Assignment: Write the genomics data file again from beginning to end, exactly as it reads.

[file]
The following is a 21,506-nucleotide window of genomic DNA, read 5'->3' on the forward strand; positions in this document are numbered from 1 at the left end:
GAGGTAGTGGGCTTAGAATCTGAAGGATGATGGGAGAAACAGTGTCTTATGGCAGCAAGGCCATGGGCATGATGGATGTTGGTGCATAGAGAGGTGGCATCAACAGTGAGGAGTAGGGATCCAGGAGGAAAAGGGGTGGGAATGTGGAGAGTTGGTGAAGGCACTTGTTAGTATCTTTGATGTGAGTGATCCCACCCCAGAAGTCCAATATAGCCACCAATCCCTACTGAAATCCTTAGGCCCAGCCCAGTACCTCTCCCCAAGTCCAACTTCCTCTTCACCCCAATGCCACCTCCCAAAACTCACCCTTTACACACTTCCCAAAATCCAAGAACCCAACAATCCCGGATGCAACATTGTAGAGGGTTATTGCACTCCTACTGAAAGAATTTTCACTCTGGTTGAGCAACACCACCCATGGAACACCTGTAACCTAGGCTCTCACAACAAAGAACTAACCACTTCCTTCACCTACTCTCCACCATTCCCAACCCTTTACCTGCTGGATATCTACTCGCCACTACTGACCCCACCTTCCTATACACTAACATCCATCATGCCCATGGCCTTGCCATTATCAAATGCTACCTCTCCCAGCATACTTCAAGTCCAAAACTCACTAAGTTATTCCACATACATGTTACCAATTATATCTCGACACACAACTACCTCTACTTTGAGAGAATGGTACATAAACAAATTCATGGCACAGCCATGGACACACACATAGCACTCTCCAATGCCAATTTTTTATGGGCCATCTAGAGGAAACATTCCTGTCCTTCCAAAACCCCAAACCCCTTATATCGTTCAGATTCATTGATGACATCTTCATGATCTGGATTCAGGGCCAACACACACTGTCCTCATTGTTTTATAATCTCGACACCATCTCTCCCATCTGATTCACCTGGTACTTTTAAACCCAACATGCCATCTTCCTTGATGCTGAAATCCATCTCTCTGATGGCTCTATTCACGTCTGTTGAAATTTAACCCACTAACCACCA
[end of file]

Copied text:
The following is a 21,506-nucleotide window of genomic DNA, read 5'->3' on the forward strand; positions in this document are numbered from 1 at the left end:
GAGGTAGTGGGCTTAGAATCTGAAGGATGATGGGAGAAACAGTGTCTTATGGCAGCAAGGCCATGGGCATGATGGATGTTGGTGCATAGAGAGGTGGCATCAACAGTGAGGAGTAGGGATCCAGGAGGAAAAGGGGTGGGAATGTGGAGAGTTGGTGAAGGCACTTGTTAGTATCTTTGATGTGAGTGATCCCACCCCAGAAGTCCAATATAGCCACCAATCCCTACTGAAATCCTTAGGCCCAGCCCAGTACCTCTCCCCAAGTCCAACTTCCTCTTCACCCCAATGCCACCTCCCAAAACTCACCCTTTACACACTTCCCAAAATCCAAGAACCCAACAATCCCGGATGCAACATTGTAGAGGGTTATTGCACTCCTACTGAAAGAATTTTCACTCTGGTTGAGCAACACCACCCATGGAACACCTGTAACCTAGGCTCTCACAACAAAGAACTAACCACTTCCTTCACCTACTCTCCACCATTCCCAACCCTTTACCTGCTGGATATCTACTCGCCACTACTGACCCCACCTTCCTATACACTAACATCCATCATGCCCATGGCCTTGCCATTATCAAATGCTACCTCTCCCAGCATACTTCAAGTCCAAAACTCACTAAGTTATTCCACATACATGTTACCAATTATATCTCGACACACAACTACCTCTACTTTGAGAGAATGGTACATAAACAAATTCATGGCACAGCCATGGACACACACATAGCACTCTCCAATGCCAATTTTTTATGGGCCATCTAGAGGAAACATTCCTGTCCTTCCAAAACCCCAAACCCCTTATATCGTTCAGATTCATTGATGACATCTTCATGATCTGGATTCAGGGCCAACACACACTGTCCTCATTGTTTTATAATCTCGACACCATCTCTCCCATCTGATTCACCTGGTACTTTTAAACCCAACATGCCATCTTCCTTGATGCTGAAATCCATCTCTCTGATGGCTCTATTCACGTCTGTTGAAATTTAACCCACTAACCACCA